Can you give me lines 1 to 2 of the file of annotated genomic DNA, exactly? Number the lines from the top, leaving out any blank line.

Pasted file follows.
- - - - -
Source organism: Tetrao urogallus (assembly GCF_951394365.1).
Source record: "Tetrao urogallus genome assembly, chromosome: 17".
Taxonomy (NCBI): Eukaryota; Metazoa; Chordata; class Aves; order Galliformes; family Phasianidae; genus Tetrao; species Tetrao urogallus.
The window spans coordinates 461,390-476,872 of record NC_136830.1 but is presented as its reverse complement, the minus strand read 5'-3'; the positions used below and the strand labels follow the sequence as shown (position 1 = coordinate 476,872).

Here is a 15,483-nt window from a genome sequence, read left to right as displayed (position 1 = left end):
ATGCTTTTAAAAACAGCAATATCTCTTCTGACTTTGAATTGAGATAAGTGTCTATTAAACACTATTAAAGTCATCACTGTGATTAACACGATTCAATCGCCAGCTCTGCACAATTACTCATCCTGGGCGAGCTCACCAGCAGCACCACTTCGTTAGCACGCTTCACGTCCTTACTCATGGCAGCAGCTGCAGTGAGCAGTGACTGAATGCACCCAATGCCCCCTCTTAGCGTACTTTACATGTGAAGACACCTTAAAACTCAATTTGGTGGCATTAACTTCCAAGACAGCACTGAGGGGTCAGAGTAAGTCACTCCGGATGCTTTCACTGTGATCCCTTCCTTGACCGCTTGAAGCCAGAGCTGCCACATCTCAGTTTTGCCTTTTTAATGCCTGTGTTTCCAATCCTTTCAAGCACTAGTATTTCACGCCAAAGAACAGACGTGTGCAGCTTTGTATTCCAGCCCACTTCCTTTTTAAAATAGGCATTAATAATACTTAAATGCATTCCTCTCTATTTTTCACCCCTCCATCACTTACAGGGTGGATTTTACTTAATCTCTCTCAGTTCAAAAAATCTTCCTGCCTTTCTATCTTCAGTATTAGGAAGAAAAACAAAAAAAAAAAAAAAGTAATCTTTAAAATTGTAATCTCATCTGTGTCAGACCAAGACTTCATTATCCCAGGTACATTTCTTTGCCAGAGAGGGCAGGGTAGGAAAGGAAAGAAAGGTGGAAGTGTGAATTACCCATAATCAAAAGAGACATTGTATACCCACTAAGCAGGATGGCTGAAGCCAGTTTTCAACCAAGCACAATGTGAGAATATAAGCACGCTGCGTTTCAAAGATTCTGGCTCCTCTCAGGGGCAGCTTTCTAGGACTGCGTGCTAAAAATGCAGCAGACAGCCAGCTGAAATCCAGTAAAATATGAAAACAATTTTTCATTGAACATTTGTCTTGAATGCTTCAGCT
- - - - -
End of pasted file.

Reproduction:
Source organism: Tetrao urogallus (assembly GCF_951394365.1).
Source record: "Tetrao urogallus genome assembly, chromosome: 17".